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September, 2008:

Episode IV: A New Search

It is a dark time for searching. We have no choice but to sift through pages of false hits, in desperate hope of finding our goal. Search results are willy-nilly. Googlification is everywhere.

Yet hope remains, for those who remain true —

Sorry…mixing my mythic battles. But searching really is weak — it tends toward spitting out all the possibilities and letting you sort it out. In many cases, that’s good and exactly what is needed. If I want to search for mentions of, say, “Athens”, a post might or might not be tagged with “Athens”, so that’s of dubious utility. Better to do a full on search, get lots of results, and go from there.

But notice that that’s the lowest common denominator of what you do. It’s great for the assumption that you know nothing about where to start, and so it gives you as many starting places as possible. But in plenty of cases you’re smarter than that. You know more about what you are searching for. You might have a vague recollection of just a part of the title of a post or of a blog. You might know that it starts with a particular word, but are unsure of the rest. You might remember just the first few letters of a blog’s subdomain (How do you respond to a “Go to my blog at…”, especially when it’s a spoken conversation? Ever remembered only the first few letters of a cryptic subdomain? I sure have!).

Our googlified method of searching doesn’t work well with the wacky notion that we might be coming to the table with a good idea of what we are looking for, but are just fuzzy on a few of the details. Much of the time, I suspect, we come to the table with knowledge that would make our searches much better. But there’s simply no place or mechanism for including that knowledge.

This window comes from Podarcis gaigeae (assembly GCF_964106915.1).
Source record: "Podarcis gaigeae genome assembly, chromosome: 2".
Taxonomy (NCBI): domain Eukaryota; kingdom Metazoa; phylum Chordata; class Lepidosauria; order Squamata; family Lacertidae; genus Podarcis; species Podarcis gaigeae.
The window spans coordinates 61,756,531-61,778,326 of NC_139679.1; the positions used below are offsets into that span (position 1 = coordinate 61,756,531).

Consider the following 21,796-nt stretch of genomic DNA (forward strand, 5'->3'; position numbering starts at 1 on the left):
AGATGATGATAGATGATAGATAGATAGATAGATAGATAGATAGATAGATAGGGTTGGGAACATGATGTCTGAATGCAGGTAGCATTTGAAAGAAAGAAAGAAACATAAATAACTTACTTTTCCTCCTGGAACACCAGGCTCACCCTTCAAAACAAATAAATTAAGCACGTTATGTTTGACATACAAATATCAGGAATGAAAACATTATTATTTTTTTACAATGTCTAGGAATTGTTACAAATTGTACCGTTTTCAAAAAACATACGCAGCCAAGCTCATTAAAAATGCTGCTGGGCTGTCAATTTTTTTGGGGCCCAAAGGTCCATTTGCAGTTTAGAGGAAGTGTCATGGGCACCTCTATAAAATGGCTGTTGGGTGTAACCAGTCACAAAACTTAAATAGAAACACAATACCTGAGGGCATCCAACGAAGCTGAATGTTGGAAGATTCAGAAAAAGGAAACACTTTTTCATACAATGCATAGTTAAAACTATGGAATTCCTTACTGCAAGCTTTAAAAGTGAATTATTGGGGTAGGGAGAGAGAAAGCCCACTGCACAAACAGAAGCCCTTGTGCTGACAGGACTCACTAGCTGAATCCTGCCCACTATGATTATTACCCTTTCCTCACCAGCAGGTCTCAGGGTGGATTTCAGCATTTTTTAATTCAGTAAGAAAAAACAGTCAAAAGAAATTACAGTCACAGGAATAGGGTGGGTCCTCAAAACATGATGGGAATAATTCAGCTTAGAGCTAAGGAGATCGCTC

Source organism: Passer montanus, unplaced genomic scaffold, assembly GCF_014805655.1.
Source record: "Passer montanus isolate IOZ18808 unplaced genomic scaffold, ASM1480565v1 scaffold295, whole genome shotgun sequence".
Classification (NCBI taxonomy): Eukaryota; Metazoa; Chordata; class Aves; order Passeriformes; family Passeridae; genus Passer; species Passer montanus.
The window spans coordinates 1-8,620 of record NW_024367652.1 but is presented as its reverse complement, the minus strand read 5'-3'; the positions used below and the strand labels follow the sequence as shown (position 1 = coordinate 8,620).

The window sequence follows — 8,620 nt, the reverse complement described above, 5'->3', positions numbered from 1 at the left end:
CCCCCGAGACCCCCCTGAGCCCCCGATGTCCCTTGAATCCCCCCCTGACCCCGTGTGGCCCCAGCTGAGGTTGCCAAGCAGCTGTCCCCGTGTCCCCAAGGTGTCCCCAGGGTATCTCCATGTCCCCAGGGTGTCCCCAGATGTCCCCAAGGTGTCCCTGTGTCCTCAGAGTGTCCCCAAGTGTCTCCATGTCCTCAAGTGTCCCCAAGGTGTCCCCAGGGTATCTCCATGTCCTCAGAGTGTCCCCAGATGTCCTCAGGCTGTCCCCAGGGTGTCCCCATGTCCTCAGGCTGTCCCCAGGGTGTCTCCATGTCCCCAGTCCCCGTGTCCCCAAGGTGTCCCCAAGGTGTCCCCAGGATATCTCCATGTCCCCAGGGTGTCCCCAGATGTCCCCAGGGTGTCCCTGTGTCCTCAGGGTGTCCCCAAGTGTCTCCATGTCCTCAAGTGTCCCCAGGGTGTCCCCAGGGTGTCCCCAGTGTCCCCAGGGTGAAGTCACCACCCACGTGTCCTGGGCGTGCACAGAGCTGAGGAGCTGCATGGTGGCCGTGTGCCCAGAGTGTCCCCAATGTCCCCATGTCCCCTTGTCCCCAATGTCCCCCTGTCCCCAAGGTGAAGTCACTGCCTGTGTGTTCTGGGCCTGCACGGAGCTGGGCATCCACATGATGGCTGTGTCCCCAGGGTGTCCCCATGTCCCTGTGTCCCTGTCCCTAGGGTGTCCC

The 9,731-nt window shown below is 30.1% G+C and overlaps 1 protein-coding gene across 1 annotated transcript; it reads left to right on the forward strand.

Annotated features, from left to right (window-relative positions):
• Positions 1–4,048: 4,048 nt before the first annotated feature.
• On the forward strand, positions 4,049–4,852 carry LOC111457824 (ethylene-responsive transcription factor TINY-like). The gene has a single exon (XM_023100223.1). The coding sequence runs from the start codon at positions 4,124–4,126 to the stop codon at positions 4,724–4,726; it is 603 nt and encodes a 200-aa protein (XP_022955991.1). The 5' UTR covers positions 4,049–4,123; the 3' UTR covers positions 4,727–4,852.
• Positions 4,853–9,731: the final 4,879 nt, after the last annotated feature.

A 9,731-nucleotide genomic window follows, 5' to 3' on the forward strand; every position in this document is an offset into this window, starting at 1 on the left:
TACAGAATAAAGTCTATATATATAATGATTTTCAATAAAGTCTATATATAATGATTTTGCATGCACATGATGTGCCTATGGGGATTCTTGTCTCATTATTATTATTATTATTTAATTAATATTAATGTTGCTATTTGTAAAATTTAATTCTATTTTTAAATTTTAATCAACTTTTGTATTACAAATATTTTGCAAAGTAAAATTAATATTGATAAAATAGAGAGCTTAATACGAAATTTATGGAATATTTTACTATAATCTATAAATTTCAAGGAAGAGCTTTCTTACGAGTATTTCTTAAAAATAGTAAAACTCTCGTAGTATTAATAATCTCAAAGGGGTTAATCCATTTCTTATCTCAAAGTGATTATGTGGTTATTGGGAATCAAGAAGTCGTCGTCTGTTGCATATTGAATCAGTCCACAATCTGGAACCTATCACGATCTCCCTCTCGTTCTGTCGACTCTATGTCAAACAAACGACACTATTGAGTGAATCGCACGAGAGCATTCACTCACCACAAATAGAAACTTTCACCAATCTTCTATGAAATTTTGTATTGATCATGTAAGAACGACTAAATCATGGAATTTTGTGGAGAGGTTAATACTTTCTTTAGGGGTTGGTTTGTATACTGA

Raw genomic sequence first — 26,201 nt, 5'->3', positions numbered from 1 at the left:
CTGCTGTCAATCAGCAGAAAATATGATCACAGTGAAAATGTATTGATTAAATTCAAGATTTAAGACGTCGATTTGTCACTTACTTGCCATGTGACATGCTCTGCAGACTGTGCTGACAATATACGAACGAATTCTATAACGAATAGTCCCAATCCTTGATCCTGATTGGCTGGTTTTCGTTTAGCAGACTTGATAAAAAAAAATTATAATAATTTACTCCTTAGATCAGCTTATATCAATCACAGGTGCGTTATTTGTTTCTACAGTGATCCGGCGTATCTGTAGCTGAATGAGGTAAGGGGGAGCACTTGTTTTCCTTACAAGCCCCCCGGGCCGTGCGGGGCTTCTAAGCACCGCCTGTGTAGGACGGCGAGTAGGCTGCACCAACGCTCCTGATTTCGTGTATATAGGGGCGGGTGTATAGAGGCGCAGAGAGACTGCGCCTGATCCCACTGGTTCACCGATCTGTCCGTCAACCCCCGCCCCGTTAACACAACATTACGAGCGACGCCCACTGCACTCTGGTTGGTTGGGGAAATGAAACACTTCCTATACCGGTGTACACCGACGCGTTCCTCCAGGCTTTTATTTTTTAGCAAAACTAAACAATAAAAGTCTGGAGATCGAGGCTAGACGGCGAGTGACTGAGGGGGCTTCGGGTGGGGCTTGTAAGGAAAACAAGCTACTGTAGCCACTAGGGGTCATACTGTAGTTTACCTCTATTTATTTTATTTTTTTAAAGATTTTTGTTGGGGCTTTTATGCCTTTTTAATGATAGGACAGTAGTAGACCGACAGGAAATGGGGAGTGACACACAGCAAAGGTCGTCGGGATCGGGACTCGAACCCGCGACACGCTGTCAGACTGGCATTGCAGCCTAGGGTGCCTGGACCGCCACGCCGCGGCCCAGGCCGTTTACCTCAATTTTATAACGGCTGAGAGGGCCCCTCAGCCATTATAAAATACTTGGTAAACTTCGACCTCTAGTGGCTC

And so, two new options from Semantic UMW. Search by “Starts With” and search by “Contains”. There’s a simple input box (yes, yes, just like Google). After the first few letters they bring up a few lists that might be what you are looking for. Results are arranged in simple columns for things like blog titles that start with or contain that search, post titles, blogger display names, and in the case of “Starts With”, blog subdomain.

The Force is strong with the Semantic Web!

Exploring UMW’s Online Presence, part 2: How it works

The starting point for all the data going into the datastore for the Exhibits is the feeds that the blogs produce. This has advantages and disadvantages. The advantage is that I’ve punted the problem of interoperability with new web tools. We edupunks are constantly discovering and incorporating new tools for expressing UMW’s intellectual products. To try to directly interoperate with each new thing that comes along would be impossible. But I can fairly safely count on being able to get a feed out of most any new thing that comes along. The disadvantage is the relative weak expressiveness of feeds. There’s a good amount of information that gets obscured in the feeds. I decided to just work around that as best I can.